Prof. Manfred Fiebig, Multifunctional Ferroic Materials, ETH Zürich Switzerland (Europe)
- in-depth/constructive exchanges on approaches, methods or results
Dr. Andrea Scaramucci, Solid State Chemistry, PSI, Switzerland Switzerland (Europe)
- in-depth/constructive exchanges on approaches, methods or results
Prof. Roger Whatmore and Dr. Lynette Keeney at the Tyndall National Institute, Cork Ireland (Europe)
- in-depth/constructive exchanges on approaches, methods or results

Scientific events

Active participation

Title Type of contribution Title of article or contribution Date Place Persons involved
Electronic Materials and Applications 2016 Talk given at a conference The Aurivillius phases as potential multiferroics: a view from first principles 20.01.2016 Orlando, FL, United States of America Ederer Claude;
Psi-k Conference Poster The Aurivillius phases as potential multiferroics: a view from first principles 06.09.2015 Donostia/San Sebastian, Spain Birenbaum Yaël Axiel; Scaramucci Andrea; Ederer Claude;
European Meeting on Ferroelectricity Talk given at a conference The Aurivillius phases as potential multiferroics: a view from first principles 28.06.2015 University of Porto, Portugal Ederer Claude;
DPG Frühjahrstagung 2015 Talk given at a conference Can the Aurivillius Phases be Multiferroic? 15.03.2015 Technical University of Berlin, Germany Birenbaum Yaël Axiel;
Fundamentals of Ferroelectrics Talk given at a conference Ab Inito Analysis of ferroelectric and magnetic properties of potentially multiferroic Aurivillius Phases 25.01.2015 Knoxville, TN, United States of America Birenbaum Yaël Axiel;
Swiss Physical Society Annual Meeting Poster Functional magnetics 30.06.2014 University of Fribourg, Switzerland Scaramucci Andrea; Aschauer Ulrich; Birenbaum Yaël Axiel;
DPG Frühjahrstagung 2014 Talk given at a conference Structure and Magnetic Coupling in YBaFeCuO5 30.03.2014 Dresden, Germany Ederer Claude; Scaramucci Andrea;
APS March Meeting 2014 Talk given at a conference Multiferroic Aurivillius Phases: the Case of Bi5FeTi3O15 by Ab Initio 02.03.2014 Denver, United States of America Ederer Claude; Birenbaum Yaël Axiel;
APS March Meeting 2014 Talk given at a conference Multiferroic Pr2Ti2O7: A candidate material to search for the electric dipole moment of the electron 02.03.2014 Denver, United States of America Spaldin Nicola A.;
X-ray & Neutron Scattering in Multiferroics Research Talk given at a conference What first principles can do for you and what you can do for first principles 14.11.2013 Teddington, Great Britain and Northern Ireland Ederer Claude;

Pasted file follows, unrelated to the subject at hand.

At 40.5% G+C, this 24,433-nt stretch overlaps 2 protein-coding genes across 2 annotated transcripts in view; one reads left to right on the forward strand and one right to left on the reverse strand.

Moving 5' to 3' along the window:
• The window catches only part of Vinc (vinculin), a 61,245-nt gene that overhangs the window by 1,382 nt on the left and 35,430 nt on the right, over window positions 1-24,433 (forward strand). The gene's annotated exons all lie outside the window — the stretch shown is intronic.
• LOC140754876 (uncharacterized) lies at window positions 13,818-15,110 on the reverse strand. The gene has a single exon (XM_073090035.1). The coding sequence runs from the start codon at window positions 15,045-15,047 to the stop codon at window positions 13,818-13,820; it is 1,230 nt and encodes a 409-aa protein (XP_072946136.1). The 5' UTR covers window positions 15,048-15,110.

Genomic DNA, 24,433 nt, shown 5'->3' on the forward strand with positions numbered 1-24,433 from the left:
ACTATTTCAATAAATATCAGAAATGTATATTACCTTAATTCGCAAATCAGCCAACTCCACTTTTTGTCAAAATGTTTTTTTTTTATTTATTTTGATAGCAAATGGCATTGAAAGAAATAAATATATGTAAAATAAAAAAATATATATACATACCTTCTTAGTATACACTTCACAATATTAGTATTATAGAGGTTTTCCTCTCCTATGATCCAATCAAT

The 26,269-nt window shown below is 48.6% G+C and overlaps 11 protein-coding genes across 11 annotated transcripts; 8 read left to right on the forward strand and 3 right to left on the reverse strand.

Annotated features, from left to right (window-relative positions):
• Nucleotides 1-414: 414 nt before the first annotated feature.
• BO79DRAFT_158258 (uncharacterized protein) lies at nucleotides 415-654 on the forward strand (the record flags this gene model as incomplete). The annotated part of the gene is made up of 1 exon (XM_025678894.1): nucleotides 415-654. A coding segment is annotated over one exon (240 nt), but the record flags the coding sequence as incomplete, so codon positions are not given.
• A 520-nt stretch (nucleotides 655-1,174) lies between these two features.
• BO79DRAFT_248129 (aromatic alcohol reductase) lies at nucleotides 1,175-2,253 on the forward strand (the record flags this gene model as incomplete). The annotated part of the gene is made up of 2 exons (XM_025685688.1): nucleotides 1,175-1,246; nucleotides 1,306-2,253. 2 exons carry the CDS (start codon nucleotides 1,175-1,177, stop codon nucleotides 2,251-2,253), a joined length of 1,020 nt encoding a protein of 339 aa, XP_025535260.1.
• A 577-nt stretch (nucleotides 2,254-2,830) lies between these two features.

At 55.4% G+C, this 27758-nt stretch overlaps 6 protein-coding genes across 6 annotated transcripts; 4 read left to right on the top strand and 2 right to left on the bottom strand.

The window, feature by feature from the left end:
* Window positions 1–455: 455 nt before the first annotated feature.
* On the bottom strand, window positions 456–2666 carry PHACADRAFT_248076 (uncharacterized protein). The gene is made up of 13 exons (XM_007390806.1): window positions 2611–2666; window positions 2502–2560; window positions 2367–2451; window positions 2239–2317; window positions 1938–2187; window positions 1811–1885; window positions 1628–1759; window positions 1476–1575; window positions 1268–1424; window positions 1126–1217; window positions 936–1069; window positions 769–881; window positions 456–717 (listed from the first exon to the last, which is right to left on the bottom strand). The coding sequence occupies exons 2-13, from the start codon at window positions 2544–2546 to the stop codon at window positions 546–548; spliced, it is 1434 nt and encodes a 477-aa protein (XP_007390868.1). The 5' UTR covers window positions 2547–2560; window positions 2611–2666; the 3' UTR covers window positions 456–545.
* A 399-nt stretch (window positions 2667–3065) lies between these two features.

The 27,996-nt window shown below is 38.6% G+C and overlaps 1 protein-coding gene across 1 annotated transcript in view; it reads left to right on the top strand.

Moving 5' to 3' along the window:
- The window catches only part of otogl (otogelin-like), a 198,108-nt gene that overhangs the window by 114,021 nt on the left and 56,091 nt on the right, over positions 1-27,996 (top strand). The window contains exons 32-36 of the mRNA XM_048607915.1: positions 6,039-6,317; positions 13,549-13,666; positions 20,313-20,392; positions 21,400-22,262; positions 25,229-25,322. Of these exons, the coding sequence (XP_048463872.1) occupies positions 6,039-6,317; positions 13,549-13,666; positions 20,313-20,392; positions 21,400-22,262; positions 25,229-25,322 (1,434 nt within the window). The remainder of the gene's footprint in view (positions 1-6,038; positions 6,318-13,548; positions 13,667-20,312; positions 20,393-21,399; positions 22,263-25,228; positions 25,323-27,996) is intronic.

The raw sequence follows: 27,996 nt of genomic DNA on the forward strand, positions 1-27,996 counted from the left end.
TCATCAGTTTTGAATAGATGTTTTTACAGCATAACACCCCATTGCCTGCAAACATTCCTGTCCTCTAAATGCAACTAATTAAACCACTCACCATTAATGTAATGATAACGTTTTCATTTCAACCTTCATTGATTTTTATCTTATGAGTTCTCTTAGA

Joint IMPRS/SFB Workshop on Nanoscience and -technology Talk given at a conference Multiferroic Aurivillius Phases: the Case of Bi5FeTi3O15 by ab-initio 30.09.2013 Halle (Saale), Germany Ederer Claude; Birenbaum Yaël Axiel; Spaldin Nicola A.;


Knowledge transfer events

Active participation

Title Type of contribution Date Place Persons involved
Science Slam Talk 14.11.2013 Zürich, Switzerland Birenbaum Yaël Axiel;
Falling Walls Lab Talk 07.11.2013 Berlin, Germany Birenbaum Yaël Axiel;


Abstract

In this project we propose a comprehensive theoretical/computational “first principles” study of the coupling between structural distortions, strain, and magnetic degrees of freedom in two families of perovskite-related compounds with naturally layered crystal structures: i) the so-called Aurivillius phases with chemical composition (Bi2 O2)2+(A m-1 BmO3m+1)2- and ii) the family of (110)-layered perovskites with composition AnBnO3n+2. We will address the question of how combinations of different structural distortions give rise to the exceptional ferroelectric properties of these systems, and explore ways to control and modify these properties both chemically (by doping) and mechanically (by applying stress/pressure). In particular, we will clarify if and how it is possible to incorporate additional magnetic properties in these materials in order to create robust multiferroic or magnetoelectric properties at room temperature. Such multifunctional properties offer great potential for many technological applications; our research will guide the optimization of these properties to enable the design of novel materials with enhanced functionalities.The materials which are the topic of this proposal fall within the broader class of functional complex oxides. Complex oxides exhibit a large variety of potentially useful properties, which arise from a delicate interplay between different structural, electronic, and magnetic degrees of freedom. The same interplay that leads to the high sensitivity to external influences such as electric and magnetic fields, stress, or temperature, also poses challenges for the precise experimental characterization of these materials. Therefore, in order to unlock the full technological potential of complex oxides, the theoretical understanding of their properties proposed here is crucial.Previous research in the field has focused largely on oxides with the perovskite structure. A recent exciting development has been the generation of artificially layered perovskites: Layering allows modification of the chemistry and dimensionality, and has been shown to enhance many of the relevant properties such as ferroelectricity, magnetic order, or metal-insulator transitions. However, it is restricted to specialist thin-film growth techniques, which are expensive and allow only small amounts of material to be generated, causing difficulties in characterization. The materials we propose here are naturally layered perovskites, consisting of a number of perovskite-like layers, separated by intervening layers of spacer atoms or another structure. Such layered materials offer all of the advantages of the artificial systems and in addition are accessible with conventional synthetic methods and in substantial quantities. The goal of this proposal is to clarify how mechanisms and trends that have been identified for perovskite systems (What causes ferroelectricity? How do different structural distortions and magnetism interact?, etc.) can be generalized to other materials systems such as these naturally layered compounds.In particular, we will address recent experimental reports of Aurivillius phase materials exhibiting multiferroic and/or magnetoelectric properties. The origin and exact nature of the observed magnetism is presently unclear, and therefore a further optimization of these properties is difficult. Here we will remedy this lack of theoretical understanding and provide a solid basis for the interpretation of existing and future experimental investigations of Aurivillius phases. Multiferroic (110)-layered systems are currently entirely unexplored; here our calculations will provide guidelines for appropriate materials for initial experimental studies, including in our own oxide single-crystal growth facility.